Allergies or a cold? How to tell the difference
Is it allergies or a cold?
If you're not sure whether symptoms such as a runny nose, sneezing or cough might be due to an allergy or a cold, answering the following questions may be helpful.
Note: This assessment is not intended to be a substitute for a visit with your healthcare provider.
Have you had symptoms longer than two weeks?
If you answered "yes." Length of symptoms is the main difference between a cold and an allergy. A cold will last until it runs its course. That's rarely more than two weeks. But allergies occur whenever you're exposed to something you're sensitive to (an allergen). Allergies may, therefore, last much longer than two weeks.
If you answered "no." Length of symptoms is the main difference between a cold and an allergy. A cold will last until it runs its course. That's rarely more than two weeks. But allergies occur whenever you're exposed to something you're sensitive to (an allergen). Allergies may, therefore, last much longer than two weeks.
Did your symptoms begin rather suddenly or build up over a few days?
If you answered "began rather suddenly." When symptoms are due to an allergy, they may begin almost immediately after you're exposed to something that you're allergic to. Allergy symptoms occur when the body sees a normally harmless substance (such as pollen or dust) as a threat and attacks it.
If you answered "built up over a few days." Symptoms of a cold usually don’t develop until a few days after you're exposed to germs. You catch a cold when you breathe in germs or come in direct contact with someone who is infected. You may also get a cold by using something, such as a cup or towel, that someone who is sick has used. While colds are contagious, allergies are not.
Do you have a fever or achiness?
If you answered "yes." Although there may be other causes, most fevers are due to infection. Colds are caused by infections, but allergies aren't. So symptoms that include a fever would generally rule out an allergy. An achy body also tends to suggest that you have a cold, not an allergy. However, fever and achiness are more typical of the flu than a cold.
If you answered "no." Fever and achiness are almost always caused by an infection, not allergies.
If you have nasal discharge, is it thin, watery and clear or thick and colored?
If you answered "thin, watery and clear." Nasal discharge due to allergies is usually thin, watery and clear. A cold may also produce clear nasal discharge at first, but it may turn colored and thick.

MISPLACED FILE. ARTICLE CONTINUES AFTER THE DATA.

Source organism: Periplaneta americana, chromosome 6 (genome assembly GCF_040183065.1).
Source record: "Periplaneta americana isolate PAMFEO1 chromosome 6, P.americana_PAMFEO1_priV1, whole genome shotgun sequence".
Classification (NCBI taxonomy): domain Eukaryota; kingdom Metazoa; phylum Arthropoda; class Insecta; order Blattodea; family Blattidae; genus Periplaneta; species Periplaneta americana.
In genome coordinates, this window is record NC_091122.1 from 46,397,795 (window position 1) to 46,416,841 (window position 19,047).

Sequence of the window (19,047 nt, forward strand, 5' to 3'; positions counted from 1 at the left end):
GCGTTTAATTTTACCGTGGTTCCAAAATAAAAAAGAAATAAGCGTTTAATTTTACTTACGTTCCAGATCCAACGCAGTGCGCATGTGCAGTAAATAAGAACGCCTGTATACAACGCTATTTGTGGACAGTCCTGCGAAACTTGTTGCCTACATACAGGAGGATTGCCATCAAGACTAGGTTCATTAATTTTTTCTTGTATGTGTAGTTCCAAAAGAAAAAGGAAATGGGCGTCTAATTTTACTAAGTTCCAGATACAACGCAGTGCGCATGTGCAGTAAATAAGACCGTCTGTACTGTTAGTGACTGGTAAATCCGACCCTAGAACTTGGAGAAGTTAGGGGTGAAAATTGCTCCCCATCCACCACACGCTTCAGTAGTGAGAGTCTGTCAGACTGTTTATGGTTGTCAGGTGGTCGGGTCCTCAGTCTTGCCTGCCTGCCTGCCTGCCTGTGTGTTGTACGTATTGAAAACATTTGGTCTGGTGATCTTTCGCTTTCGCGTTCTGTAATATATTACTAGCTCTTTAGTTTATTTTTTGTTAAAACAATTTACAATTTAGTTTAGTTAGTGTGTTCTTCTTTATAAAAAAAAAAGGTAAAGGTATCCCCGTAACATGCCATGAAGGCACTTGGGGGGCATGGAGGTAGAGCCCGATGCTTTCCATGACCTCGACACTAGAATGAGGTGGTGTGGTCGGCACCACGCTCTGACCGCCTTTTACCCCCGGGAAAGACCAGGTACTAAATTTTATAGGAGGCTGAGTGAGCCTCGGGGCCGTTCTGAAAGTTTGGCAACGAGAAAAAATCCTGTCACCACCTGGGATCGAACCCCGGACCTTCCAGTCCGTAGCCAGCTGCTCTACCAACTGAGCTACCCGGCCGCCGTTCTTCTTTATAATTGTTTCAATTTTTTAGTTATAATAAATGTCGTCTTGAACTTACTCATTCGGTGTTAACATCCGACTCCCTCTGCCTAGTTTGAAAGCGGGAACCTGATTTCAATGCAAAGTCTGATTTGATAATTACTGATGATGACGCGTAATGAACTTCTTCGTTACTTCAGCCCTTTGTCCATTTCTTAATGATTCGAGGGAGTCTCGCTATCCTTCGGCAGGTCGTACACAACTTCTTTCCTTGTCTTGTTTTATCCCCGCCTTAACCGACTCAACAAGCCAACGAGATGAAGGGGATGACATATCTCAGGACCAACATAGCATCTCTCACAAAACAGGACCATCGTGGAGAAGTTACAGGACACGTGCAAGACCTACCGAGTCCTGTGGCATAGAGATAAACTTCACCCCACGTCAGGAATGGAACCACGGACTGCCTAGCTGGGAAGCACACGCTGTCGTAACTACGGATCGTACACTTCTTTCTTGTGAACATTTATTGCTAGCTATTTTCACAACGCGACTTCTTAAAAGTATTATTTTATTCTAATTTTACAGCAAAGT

If you answered "thick and colored." Discharge that is thick and colored is likely due to a cold or some type of respiratory infection. Initially, the discharge may have been clear, however.
Do you have itching of the eyes, nose or throat?
If you answered "yes." Itching tends to be a symptom of allergies. It is rare with a cold.
If you answered "no." Itching rarely occurs with a cold but may be present with allergies.
Do you sneeze frequently?
If you answered "yes." Sneezing may occur with both allergies and colds, but if you have prolonged attacks of sneezing, it is more likely that they are due to an allergy than a cold.
If you answered "no." Occasional sneezing may be due to a cold, but if you have prolonged bouts of sneezing, it may be a symptom of an allergy.
Though you may now have a better idea of whether you have a cold or an allergy, it's important to realize that this assessment should not take the place of a visit with your healthcare provider. He or she can offer more information about how to tell if you have a cold or an allergy and the best way to treat the problem.
Sources: American Academy of Allergy, Asthma & Immunology; American Academy of Family Physicians; American Academy of Pediatrics; American College of Allergy, Asthma & Immunology; National Institutes of Health
This information is provided for educational purposes only. Individuals should always consult with their healthcare providers regarding medical care or treatment, as recommendations, services or resources are not a substitute for the advice or recommendation of an individual's physician or healthcare provider. Services or treatment options may not be covered under an individual's particular health plan.